Wednesday, February 25, 2009

Follow Your Nose to the Beach

When I was a kid we spent a few summers on the beach in Panama City Beach. This is where I first saw the Gulf of Mexico and the beautiful white sands for which this area is known. I was hooked. We visited the area for family reunions on my mom's side of the family. Mom is from Mobile, AL and has family all down south. Whenever we would visit Alabama I always knew we were hitting the south when I started seeing red dirt. There was also something different about the smell in the air.

The same went for Florida. Once we hit the PCB area I knew if I rolled the windows down, letting the precious AC escape, I would smell a distinct smell, one that I couldn't put a finger on, but was always indication that we were at the beach. All of these years later since moving here, I have discovered the culprit of this smell.
Welcome to the paper mill. Lately a hot topic in the news around here concerning closing and lay offs and other news of the sort, I never knew that the strange scent in the air came from the inner workings (or output) of this institution. I think I just figured that was the way it smelled down here. I think I even thought it had something to do with the type of trees. Either way, I don't like it. It's an annoying smell and I wish I could come up with a way to describe it. When I do, I'll let you know.

In the meantime, I just have to be thankful that the smell doesn't waft its way toward Wewa. Strange how we're just about 30 minutes away, but we avoid the smell. I sure am thankful this nose is spared.

Monday, February 23, 2009

Lunch is Served

Fact is fact - there just aren't that many places to eat in Wewa. Well, I take that back. There are places to eat, but the nearest fast food joint is about 25 minutes away. The only recognizable place to eat in town is Subway. Any other restaurant is, shall we say, indigenous to Wewa.

Let's see. There's the Lighthouse, a converted gas station now serving seafood baskets, sandwiches, and other fare, including gator tail. There's the Bayou, otherwise known as the "Bi-O," as some are prone to pronounce it. Closed, open, closed, open - I haven't been yet, but I hear it is pretty good. There's the Dixie Dandy, also affectionately known as the Dirty Dandy, offering all sorts of fried goodies and acting as a convenience/gas station of sorts. It is also one of the more interesting buildings in town as far as architecture is concerned. There's the Express Lane, which is the other gas station in town, that apparently has amazing milkshakes, the kind you buy and have the machine shake up. We tried to go for some about a week ago and the guys who went in to get them came out only to report that the man inside said, "Well, when I checked yesterday, we were out." Hmm, you'd think he would check THAT day to make sure...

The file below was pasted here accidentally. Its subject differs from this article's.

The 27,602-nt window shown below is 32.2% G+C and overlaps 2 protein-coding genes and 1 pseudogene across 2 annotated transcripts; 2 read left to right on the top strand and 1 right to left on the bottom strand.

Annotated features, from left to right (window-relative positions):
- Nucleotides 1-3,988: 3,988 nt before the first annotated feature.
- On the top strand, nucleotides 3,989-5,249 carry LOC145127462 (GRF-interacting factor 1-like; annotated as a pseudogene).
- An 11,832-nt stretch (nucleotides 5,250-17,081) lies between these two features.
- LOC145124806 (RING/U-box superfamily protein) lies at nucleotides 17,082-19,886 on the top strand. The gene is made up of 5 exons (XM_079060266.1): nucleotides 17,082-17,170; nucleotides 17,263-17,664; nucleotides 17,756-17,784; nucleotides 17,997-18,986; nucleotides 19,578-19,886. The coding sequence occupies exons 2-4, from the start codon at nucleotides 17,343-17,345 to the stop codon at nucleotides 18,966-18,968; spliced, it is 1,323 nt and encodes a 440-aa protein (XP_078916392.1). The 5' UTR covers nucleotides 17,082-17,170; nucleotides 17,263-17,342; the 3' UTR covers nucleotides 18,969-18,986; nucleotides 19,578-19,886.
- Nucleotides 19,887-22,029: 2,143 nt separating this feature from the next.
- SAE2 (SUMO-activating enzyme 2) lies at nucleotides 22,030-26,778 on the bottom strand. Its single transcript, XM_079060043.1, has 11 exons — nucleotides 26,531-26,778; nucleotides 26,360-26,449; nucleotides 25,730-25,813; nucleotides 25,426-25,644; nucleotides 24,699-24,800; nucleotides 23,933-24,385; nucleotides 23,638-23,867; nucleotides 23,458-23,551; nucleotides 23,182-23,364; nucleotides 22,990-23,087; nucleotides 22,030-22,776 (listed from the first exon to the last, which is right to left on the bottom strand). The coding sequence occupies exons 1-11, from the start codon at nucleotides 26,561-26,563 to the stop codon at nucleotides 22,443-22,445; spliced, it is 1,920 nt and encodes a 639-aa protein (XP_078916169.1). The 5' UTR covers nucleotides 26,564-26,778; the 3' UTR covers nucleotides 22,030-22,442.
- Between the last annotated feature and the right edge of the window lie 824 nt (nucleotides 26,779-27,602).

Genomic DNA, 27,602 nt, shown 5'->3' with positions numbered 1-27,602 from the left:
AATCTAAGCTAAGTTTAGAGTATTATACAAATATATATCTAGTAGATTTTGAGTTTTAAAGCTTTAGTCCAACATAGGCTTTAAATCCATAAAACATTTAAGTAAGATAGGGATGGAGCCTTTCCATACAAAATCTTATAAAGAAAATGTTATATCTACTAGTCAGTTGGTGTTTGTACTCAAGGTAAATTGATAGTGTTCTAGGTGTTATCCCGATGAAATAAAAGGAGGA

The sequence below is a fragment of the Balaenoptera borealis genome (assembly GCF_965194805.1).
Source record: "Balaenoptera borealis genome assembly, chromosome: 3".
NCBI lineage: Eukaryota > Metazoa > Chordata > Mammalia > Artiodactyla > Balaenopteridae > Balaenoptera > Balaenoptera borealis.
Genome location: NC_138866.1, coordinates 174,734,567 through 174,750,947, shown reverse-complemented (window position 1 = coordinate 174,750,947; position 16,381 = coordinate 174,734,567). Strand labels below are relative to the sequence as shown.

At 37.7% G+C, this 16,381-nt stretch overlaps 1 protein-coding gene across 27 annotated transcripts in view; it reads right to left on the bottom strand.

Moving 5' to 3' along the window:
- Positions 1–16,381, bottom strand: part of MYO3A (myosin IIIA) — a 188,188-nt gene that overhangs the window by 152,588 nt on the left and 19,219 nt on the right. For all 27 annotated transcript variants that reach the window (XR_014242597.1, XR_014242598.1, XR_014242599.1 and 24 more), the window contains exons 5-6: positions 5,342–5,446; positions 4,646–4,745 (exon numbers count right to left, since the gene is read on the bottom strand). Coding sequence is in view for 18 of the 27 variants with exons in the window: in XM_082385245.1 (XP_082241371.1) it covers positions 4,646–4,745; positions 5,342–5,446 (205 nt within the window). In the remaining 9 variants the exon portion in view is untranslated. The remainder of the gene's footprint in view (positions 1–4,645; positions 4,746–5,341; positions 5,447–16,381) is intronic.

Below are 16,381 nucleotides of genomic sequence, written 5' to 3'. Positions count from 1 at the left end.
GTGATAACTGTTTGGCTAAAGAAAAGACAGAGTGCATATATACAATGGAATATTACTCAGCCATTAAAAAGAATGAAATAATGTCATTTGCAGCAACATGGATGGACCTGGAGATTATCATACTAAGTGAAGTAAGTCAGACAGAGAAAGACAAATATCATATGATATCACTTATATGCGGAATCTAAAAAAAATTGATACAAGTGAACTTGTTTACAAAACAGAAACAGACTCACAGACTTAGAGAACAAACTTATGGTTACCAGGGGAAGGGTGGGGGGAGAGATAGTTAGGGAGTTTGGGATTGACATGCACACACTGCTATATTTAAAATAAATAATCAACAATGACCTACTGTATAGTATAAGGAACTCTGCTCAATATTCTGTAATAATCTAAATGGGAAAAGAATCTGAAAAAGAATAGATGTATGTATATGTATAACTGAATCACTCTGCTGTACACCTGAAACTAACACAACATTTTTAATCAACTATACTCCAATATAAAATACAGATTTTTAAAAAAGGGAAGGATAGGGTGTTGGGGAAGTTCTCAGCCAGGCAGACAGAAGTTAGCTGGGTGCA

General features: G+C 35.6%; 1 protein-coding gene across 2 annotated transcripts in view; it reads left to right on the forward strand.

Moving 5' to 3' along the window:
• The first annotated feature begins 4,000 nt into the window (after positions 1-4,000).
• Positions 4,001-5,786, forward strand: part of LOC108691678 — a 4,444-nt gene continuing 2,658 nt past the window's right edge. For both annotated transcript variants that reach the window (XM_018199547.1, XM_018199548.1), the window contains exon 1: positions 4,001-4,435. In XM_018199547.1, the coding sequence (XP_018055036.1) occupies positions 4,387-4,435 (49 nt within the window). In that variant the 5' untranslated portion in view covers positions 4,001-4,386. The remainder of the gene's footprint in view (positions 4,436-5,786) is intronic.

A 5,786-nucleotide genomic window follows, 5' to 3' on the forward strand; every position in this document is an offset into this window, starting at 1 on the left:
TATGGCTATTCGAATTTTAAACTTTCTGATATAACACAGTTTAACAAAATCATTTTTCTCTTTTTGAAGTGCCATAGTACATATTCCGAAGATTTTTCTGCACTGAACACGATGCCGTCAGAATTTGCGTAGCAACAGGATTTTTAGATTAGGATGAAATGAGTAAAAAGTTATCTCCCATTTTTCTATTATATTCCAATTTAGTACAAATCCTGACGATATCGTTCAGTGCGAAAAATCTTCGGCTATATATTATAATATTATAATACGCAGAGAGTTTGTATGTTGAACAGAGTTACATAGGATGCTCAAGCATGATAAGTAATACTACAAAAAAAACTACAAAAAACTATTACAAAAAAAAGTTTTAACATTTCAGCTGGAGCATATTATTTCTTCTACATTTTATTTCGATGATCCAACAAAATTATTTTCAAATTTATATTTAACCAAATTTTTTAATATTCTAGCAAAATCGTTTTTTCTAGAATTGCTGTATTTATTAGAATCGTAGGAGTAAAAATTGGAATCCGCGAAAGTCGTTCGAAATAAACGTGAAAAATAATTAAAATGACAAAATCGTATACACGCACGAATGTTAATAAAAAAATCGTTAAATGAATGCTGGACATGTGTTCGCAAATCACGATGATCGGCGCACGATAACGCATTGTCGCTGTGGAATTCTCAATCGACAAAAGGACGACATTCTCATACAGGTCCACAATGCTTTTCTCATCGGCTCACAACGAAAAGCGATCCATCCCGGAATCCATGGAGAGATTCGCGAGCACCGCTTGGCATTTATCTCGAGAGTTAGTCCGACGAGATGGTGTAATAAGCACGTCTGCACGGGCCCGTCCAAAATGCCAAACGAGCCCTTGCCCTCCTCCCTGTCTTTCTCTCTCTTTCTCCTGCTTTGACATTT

There is also a smattering of other places to eat, mostly small, very much local eateries, some we would like to try, some we may skip but, you never know. In a future post I'll try to include photos of some of the above mentioned restaurants. Here is one:

This is RD's. It is a trailer just outside of town where you can go to get hamburgers, hotdogs, bbq sandwiches, fish sandwiches, chicken sandwiches, great greasy fries, onion rings, and all the sweet tea you can drink. This is where we ate today, outside sitting at a picnic table in the warm February sun. It might not be McDonald's or Wendy's, but it is pretty good and you'll walk away full.

Just one other thing for today:

A dryer full of baby socks. Is there anything much cuter than that?

Today I am thankful my husband suggested going for lunch. It was a nice surprise!

Tuesday, February 17, 2009

Frink. Yes, Frink.

Last Friday Sabian and I had a little bit of Illinois in Florida. Our former pastors were passing through and we were able to meet them for lunch and some good catching up. We met them at a restaurant about an hour from us and on the way there we passed through a little town named Frink. Here is what happened in Frink.

See this guy? This is what we came upon in Frink. A crew was paving the road so we had to wait before we could pass through. This is not unusual, but what was a little nuts was this guy. You know how you pass these crews and there are always the two people, one at one end and one at the other, holding the STOP and SLOW signs? Here's an idea - why hold a sign when you can bungee it to your truck door and take a nap? When we first approached all we saw was the sign and a pair of work boots propped up on the door. As soon as we got closer, the feet disappeared and he instead was hard at work...picking at his nails. The longer we sat there, the harder it was for me to understand how this guy was making $20 or more an hour to hold a sign that he wasn't even holding.

When we did get the clearance to move on (with an escort, mind you), the person at the other end "holding" the sign was, in fact, not a person. It was a truck door. I sure hope that door sees a check in the future.


Saturday, February 14, 2009

It's That Day

Happy Valentine's Day 2009! We don't make a big "to do" of it in our house (although the flowers in my kitchen do look nice!) but I didn't want it to go by without wishing you well. In fact, yesterday, Friday the 13th, has more significance for us than February 14th - Sabian and I had our first date on a Friday the 13th. As if that doesn't tell you enough! A Greek dinner and a viewing of the original Japanese version of Godzilla later and the rest, as they say, is history. It is fun to think, though, that this time next year we will have another someone in our family to love.